Tuesday, February 1, 2011

CRTC siding with mega ISPs to limit competition

Some time ago, the country’s largest ISPs changed their Internet usage policy so that they could charge heavy users more. To do so, they capped their base usage allowance and set a high price on usage above the cap. Ordinarily no problem, right? Just the free market at work.

Well, not really. There’s nothing free about the Internet Service Provider (ISP) market in Canada.

To begin with, the mega-ISPs are large telecom corporations and television cable companies, all of whom are protected from open, unfettered competition by the Canadian Radio-television and Telecommunications Commission (CRTC).

Additionally, the CRTC has agreed with arguments from large ISPs such as Bell and Rogers Communications that usage-based billing is a way to encourage heavy users to reduce their usage. Nonsense, folks, more Internet is a good thing for consumers and is not nearly as costly to ISPs as their charges imply.

For a while, independent wholesalers could buy large blocks of usage from Bell, etc., and retail to customers in competition to the mega companies by providing unlimited (or practically so) services to their customers. This fall, however, the CRTC sided with the large ISPs and put a stop to that—wholesalers themselves are now pretty well forced to move to usage-based billing—severely limiting competition and artificially driving up the cost to consumers.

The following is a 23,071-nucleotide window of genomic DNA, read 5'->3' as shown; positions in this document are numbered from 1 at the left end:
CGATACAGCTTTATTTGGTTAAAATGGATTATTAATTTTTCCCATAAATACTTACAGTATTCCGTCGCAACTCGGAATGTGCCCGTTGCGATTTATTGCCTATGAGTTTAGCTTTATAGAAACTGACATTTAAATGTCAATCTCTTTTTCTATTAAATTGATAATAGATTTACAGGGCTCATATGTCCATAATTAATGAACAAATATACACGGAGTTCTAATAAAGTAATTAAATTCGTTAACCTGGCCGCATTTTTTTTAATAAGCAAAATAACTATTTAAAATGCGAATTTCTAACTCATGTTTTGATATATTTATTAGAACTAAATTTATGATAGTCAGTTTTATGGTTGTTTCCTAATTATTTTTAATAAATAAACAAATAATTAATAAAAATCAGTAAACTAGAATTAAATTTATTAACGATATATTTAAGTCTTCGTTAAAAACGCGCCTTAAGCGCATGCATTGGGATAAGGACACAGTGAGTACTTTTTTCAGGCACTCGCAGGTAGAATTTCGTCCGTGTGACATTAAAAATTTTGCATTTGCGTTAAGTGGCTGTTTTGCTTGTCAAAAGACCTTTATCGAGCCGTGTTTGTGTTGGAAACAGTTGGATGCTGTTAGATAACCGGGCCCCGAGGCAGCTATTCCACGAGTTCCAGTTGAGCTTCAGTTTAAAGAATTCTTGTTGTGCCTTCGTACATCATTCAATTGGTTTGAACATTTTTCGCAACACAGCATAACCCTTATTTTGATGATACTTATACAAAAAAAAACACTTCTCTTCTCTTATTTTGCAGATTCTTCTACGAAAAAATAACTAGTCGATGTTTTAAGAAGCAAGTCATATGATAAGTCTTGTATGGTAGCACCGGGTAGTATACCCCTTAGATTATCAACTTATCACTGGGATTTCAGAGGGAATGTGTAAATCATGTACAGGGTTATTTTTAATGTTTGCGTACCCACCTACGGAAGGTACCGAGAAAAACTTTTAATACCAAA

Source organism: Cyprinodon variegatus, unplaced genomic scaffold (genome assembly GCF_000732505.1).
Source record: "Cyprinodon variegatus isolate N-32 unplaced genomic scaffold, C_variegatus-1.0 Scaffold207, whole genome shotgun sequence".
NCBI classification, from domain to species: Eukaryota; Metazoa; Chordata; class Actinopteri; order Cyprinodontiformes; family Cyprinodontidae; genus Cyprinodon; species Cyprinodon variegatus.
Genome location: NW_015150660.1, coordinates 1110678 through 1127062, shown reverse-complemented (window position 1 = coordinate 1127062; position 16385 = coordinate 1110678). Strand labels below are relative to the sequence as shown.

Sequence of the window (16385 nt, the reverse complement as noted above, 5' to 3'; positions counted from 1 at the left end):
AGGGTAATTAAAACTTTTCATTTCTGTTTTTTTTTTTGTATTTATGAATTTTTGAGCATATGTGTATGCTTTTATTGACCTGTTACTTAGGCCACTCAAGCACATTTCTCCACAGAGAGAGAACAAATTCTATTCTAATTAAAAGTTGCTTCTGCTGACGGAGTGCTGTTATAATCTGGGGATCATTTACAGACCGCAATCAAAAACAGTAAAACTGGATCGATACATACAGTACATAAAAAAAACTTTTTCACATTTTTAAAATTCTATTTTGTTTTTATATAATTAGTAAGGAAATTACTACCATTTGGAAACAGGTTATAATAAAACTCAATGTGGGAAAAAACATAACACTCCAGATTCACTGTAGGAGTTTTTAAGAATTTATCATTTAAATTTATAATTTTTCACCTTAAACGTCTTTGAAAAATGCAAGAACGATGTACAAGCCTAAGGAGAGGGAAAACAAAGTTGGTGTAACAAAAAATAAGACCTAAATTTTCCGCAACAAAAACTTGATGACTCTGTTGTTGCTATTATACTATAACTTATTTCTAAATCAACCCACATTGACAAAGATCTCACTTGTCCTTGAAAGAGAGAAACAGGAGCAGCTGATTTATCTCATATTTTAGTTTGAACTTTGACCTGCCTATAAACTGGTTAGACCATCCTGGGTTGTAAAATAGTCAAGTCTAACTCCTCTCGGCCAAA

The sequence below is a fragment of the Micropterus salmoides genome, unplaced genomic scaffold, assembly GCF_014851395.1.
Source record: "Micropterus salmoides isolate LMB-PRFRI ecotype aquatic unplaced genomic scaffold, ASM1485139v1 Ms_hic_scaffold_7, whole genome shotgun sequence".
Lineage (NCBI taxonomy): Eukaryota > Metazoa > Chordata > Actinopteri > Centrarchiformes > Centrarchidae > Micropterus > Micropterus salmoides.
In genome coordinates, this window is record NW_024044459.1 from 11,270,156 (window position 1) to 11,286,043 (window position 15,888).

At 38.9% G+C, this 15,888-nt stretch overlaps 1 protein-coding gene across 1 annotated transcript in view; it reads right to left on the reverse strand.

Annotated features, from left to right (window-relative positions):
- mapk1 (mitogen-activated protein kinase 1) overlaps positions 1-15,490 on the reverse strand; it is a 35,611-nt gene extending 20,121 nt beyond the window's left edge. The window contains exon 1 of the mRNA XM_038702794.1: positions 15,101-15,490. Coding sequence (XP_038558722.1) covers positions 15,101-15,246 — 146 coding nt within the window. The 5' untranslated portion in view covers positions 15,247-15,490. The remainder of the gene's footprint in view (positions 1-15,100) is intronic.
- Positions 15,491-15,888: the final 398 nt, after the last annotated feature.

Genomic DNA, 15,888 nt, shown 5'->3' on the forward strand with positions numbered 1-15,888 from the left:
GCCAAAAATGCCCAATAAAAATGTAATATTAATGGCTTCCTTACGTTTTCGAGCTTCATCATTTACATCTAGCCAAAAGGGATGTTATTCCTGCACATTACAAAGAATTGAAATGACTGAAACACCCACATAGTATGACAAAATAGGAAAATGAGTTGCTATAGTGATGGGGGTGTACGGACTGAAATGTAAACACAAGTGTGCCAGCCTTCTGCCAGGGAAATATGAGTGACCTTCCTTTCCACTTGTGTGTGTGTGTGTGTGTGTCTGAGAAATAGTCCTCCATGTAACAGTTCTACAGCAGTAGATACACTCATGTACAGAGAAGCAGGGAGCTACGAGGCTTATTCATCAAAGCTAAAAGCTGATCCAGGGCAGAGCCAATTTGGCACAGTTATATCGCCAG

Now we have the prospect of usage-based billing as our only option with charges above the cap set at anywhere from $1 to $4 for each gigabyte when the cost per gigabyte to the ISPs is about one penny—some mark-up, eh?

You can get more information here and below are a couple of videos explaining what is going on.




© 2011 Russell G. Campbell, except videos,
All rights reserved.


  1. Thanks to the CRTC we continue to be held hostage to these monopolies. For example in the Mission area of the Fraser Valley we are limited to Telus and Shaw cable for high speed internet service, and neither will consider providing the service. We do not live in some isolated area and many of my neighbours have a home-based business which depends on the internet. Try doing this while being limited to Telus dial-up internet, and you will understand our frustration.

  2. We can hardly expropriate the wires that carry the networks! What the CRTC did was say "well, what Bell and Rogers have today is fine, and there isn't really any argument for expanding bandwidth capacity".

    The ruling's baloney.